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Title: Modelling ash deposition during air firing of high percentages of biomass with coal
Author: Xing, Peinong
ISNI:       0000 0004 5991 7112
Awarding Body: University of Leeds
Current Institution: University of Leeds
Date of Award: 2016
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This project is aimed towards an understanding of ash deposition during air firing of high percentages of biomass with coal. Biomass resources are widely used as sustainable, renewable and environmentally friendly materials. There has been an increase in the use of biomass for power generation by means of co-firing with coal as well as by the combustion of 100% biomass. Despite the advantages of biomass in reducing carbon emissions from the electricity sector, the co-firing of high percentages of biomass can potentially aggravate ash related problems in the boiler. In order to develop mitigation strategies for the formation of deposits, an understanding of the ash behaviour during the combustion of high percentages of biomass is required. To understand ash deposition, the influence of the inorganics, crystal types, and complex compound formation should not be neglected. In this work, ash samples from El Cerrejon coal and pine, wheat straw, white wood pellet biomass were characterised for their inorganic composition by X-ray fluorescence (XRF) and wet chemical methods. Relationships between these two methods were found and a modification to the standard test method has been recommended to improve the accuracy of the XRF method. Furthermore, the melting behaviour of ashes from pure El Cerrejon coal, biomasses, and their blends were studied through ash fusion tests and via a method using a simultaneous thermal analyser coupled to mass spectrometer (STA-MS) for the evolved gas analysis. The inorganic composition were used to calculate indices to determine the slagging and fouling potential of pure fuel ash, ash blends and ash produced by ashing blended fuels (fuel blends ash). Base-to-acid ratio (Rb/a) results indicate that pine ash has a higher slagging potential than coal ash, which is not consistent with the experimental ash fusion measurements. Viscosity models appear to perform better for high-coal content blends than high-biomass content fuel, and further refinement is required for modelling the viscosity of pure biomass ash as well as high co-firing percentages. Thermodynamic modelling of slag formation was undertaken using the FactSage model and verified by XRD analysis for the solid phase. XRD showed complex interactions between inorganics which changed with biomass type, blend ratio and temperature. The FactSage model was successful in predicting the changes of gas, solid and liquid phases during pure biomass, coal and co-combustion, and for most of the blends studied the prediction of slag formation was within 100°C of the measured experimental ash melting window.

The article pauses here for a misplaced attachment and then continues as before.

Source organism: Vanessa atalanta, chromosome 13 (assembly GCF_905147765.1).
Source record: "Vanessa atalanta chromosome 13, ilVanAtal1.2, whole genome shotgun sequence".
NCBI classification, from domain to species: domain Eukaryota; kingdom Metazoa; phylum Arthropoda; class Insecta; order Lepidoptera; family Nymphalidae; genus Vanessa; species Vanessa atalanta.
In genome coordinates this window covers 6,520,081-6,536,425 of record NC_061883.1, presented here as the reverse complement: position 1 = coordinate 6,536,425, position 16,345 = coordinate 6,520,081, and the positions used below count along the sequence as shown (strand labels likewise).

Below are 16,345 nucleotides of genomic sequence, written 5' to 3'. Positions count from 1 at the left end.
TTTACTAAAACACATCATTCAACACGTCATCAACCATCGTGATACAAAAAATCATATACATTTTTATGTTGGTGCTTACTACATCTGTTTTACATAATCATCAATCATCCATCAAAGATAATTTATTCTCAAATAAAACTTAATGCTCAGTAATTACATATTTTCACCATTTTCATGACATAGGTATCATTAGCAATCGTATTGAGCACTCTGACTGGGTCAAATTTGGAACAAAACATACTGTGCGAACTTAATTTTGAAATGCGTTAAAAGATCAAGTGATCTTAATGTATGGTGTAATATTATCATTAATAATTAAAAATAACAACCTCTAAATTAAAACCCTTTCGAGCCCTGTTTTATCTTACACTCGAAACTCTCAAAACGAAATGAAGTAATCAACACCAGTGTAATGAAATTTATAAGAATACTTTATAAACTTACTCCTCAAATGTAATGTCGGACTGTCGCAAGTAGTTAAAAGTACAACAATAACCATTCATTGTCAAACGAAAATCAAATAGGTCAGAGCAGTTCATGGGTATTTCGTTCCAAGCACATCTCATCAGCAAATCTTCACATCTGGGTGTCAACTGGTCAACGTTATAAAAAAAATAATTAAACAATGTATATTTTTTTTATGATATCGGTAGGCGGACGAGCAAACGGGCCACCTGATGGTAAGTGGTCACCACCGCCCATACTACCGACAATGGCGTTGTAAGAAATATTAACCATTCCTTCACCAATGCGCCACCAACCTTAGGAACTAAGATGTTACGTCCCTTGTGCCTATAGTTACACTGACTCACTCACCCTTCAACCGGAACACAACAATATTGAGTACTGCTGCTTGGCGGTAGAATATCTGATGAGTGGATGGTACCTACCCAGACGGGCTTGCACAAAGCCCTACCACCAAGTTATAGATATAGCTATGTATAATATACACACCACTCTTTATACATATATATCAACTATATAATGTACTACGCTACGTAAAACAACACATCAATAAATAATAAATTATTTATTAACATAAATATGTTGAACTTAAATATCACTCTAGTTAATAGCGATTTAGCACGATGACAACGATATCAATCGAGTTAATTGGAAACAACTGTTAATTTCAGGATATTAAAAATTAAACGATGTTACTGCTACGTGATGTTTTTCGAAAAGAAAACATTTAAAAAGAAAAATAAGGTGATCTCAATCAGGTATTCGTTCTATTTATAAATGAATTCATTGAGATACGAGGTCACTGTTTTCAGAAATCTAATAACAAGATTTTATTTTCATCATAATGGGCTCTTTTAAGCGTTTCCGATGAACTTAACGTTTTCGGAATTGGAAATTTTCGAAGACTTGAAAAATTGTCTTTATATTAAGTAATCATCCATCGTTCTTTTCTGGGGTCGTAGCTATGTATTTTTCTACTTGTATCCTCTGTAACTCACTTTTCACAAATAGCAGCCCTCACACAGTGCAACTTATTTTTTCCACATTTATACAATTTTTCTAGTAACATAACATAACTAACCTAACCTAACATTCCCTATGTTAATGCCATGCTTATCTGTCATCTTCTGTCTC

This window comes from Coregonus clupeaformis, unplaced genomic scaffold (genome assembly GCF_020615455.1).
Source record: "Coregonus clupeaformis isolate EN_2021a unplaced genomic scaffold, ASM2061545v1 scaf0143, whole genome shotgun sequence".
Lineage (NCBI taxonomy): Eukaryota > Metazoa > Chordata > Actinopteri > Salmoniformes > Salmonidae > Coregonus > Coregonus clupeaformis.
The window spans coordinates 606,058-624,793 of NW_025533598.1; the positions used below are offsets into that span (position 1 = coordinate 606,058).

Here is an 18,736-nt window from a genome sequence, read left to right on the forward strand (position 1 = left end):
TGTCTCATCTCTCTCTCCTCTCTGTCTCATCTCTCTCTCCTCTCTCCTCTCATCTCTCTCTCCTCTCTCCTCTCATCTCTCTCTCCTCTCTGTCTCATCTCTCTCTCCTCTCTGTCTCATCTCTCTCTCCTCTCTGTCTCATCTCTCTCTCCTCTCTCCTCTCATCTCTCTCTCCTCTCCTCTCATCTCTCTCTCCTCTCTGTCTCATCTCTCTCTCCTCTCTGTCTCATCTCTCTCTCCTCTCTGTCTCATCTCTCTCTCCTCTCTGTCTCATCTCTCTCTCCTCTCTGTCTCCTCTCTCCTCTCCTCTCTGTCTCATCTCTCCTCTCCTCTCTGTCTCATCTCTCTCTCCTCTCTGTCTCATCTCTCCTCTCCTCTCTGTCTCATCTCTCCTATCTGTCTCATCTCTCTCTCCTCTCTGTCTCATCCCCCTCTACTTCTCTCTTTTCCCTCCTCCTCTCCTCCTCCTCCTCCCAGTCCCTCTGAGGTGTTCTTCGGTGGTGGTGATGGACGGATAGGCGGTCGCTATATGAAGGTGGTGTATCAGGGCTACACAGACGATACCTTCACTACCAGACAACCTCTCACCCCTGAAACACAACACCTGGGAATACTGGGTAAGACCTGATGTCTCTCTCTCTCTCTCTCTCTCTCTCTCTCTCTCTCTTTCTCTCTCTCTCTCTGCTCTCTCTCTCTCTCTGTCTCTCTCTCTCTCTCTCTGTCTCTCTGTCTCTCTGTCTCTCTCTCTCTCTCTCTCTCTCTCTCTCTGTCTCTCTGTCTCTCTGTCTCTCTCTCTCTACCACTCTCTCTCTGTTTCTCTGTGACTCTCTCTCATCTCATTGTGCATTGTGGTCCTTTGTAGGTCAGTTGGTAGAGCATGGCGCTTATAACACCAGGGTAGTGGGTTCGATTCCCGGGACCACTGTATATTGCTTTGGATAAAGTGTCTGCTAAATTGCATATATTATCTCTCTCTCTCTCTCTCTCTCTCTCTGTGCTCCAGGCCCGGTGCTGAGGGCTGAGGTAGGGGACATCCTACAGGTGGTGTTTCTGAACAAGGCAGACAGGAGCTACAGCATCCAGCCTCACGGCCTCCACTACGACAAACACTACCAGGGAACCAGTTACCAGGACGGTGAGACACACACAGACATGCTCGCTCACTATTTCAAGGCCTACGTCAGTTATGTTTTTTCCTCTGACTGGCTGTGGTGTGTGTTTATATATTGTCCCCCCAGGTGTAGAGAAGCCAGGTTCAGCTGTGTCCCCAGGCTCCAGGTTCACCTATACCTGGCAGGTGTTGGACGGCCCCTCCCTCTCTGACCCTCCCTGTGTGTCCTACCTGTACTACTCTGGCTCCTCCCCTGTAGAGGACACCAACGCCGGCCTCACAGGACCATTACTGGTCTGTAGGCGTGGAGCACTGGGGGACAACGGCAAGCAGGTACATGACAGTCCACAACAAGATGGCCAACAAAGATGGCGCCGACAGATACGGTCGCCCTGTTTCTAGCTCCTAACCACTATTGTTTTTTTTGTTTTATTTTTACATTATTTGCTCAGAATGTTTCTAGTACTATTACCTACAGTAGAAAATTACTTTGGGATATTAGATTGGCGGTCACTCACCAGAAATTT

Supervisor: Jones, J. M. ; Williams, A. Sponsor: Not available
Qualification Name: Thesis (Ph.D.) Qualification Level: Doctoral
EThOS ID:  DOI: Not available